We have read the article with special interest on the impact of anatomical resection (AR) for hepatocellular carcinoma with microportal invasion (vp1) reported by Hidaka et al., (electronically published in July 2018) (1). Even though the study is retrospective analysis, the key message in their article by propensity score matched analysis is that the AR did not influenced on the recurrence free survival and overall survival.
Survival benefit of AR of the hepatocellular carcinoma has been paid attention by hepatic surgeons for recent three decades, initiated on the hypothesis that the tumor is spread via centrifugal direction of the portal venous flow, proposed by Dr. Makuuchi. Portal blood may flow back and forth when the liver parenchyma changed to be stiff and cirrhosis. So, there may be higher chance of tumor spread in the same territory of portal tributary as the hepatic parenchyma is changed to fibrotic or cirrhotic provoked by portal hypertension. Liver tumors are thought to invade the portal venous branches, allowing tumor cells to be carried to other regions of the liver in the portal venous flow. These disseminated tumor cells grow into microscopic tumor thrombi and then into daughter nodules (2). Therefore, according to this theory, resection of the entire hepatic segment of the tumor bearing portal tributary should be better in survival outcome, especially reduce local recurrence. However, although several literatures have been published regarding values of AR, the oncologic benefits of AR are still debated (3). Several studies including well designed case control studies have shown no benefit for AR in terms of recurrence free survival (4-6). While a few article has shown positive result of AR (7,8), those results are criticized as the differences are confounded by case selection bias including underlying liver function and tumor factors.
Although proving the superiority of AR over NAR for oncologic benefits with overcoming several biases is difficult, we can overcome this limitation by focusing on the key points of concept of AR, microportal invasion. However surprisingly, no research has so far focused on it. In this aspect, the paper reported by Hidaka et al which selected the patients who has the tumor with microportal invasion, neither macroportal nor microvenal invasion, should be distinguished from other previous researches, even though it is a retrospective study and there remains a question about the surgical procedure is standardized among institutions.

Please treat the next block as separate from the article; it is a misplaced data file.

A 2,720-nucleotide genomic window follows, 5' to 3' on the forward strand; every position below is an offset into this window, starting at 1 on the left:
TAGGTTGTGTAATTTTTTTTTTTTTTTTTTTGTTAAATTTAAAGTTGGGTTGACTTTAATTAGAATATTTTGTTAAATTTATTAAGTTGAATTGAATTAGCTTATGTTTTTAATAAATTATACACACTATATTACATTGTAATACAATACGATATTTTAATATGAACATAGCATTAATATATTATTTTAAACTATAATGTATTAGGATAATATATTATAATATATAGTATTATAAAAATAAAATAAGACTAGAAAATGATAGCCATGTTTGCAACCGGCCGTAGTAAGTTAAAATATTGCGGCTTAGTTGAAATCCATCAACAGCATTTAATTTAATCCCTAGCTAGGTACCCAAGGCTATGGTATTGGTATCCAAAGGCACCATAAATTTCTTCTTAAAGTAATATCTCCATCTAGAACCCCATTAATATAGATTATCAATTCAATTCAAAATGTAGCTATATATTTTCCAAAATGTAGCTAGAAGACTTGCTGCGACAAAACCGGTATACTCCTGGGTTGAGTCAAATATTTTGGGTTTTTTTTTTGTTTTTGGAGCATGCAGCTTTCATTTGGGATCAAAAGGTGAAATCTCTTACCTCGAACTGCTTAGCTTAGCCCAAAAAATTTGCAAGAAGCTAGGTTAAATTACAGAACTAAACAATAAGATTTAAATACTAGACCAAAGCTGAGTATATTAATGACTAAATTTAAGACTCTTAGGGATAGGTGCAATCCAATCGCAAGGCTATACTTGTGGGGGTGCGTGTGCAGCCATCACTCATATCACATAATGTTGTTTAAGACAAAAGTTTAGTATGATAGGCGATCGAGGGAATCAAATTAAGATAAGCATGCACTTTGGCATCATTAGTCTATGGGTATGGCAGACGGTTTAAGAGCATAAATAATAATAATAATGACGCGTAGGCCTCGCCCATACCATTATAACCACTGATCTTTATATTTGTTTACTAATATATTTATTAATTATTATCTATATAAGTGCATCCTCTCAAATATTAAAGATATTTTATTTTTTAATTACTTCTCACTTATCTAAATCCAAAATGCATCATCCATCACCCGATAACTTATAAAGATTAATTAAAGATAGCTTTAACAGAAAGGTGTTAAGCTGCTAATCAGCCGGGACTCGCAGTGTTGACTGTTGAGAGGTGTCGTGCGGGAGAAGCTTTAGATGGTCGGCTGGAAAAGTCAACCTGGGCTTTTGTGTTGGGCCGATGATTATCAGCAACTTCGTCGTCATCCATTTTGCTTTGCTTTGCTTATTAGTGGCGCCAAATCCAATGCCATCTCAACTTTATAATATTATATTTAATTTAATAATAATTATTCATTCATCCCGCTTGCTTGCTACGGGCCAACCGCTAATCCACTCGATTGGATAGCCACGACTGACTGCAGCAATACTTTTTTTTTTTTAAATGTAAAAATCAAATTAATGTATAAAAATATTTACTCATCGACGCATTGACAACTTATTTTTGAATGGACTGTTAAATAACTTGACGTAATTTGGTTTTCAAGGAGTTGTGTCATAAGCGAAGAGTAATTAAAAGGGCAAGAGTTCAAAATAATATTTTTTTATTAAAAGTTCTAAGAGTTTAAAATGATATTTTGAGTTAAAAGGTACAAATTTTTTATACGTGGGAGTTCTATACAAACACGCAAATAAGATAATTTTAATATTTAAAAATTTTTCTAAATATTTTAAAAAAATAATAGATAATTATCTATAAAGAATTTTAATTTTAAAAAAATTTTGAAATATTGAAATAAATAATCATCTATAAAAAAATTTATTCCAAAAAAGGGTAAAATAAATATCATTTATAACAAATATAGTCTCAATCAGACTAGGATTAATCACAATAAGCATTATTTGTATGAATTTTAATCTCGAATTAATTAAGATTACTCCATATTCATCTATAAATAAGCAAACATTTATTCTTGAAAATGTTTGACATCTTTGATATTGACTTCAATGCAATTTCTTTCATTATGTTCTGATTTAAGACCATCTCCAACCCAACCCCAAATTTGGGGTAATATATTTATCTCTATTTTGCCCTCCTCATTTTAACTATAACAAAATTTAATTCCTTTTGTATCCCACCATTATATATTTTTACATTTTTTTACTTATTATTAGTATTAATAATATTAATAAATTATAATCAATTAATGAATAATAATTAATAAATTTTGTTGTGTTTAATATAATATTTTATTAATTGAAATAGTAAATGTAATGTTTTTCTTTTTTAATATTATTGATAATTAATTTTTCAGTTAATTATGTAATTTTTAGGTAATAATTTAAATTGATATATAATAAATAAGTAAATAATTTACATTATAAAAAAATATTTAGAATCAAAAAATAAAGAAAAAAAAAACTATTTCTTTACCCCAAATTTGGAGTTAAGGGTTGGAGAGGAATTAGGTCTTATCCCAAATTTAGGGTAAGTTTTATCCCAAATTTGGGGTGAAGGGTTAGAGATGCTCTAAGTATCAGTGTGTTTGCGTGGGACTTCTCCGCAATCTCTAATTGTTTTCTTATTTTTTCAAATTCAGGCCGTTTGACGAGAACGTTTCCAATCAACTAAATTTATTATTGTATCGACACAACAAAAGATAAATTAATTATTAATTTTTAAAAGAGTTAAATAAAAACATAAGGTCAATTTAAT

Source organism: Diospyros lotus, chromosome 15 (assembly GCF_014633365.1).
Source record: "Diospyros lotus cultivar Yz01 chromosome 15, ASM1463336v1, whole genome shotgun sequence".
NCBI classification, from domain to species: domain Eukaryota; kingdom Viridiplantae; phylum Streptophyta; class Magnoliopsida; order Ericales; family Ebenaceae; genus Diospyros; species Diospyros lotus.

We can expect that the selected group with microportal invasion might have higher chance of intrasegmental portal metastasis than the patients with microvascular invasion, the recurrence free survival rate of the AR group would be significantly better than non-anatomical resection (NAR). So, presence of microportal invasion (vp1) may be privileged indication of AR for the hepatocellular carcinoma. However, the result was out of our expectation. There was no survival benefit in overall or recurrence free survival in propensity score matched analysis, moreover in the simple comparison even though the AR group have better liver function in comparison to the NAR group. At this point, we need to remind that the hypothesis of HCC being spread via centrifugal direction of the portal venous flow has not been proved yet. This theory was established on presence of microportal invasion in small HCC (<5 cm) (2). However, there has been no evidence showing microscopically invaded tumor thrombus grow into proximal portal branch and this paper could not show the validity of this hypothesis. Nevertheless, AR looks a kind of art and satisfying procedure for surgeon, while remaining questions whether it provide really best interest to the patients. Does AR really provide better oncologic results to patients?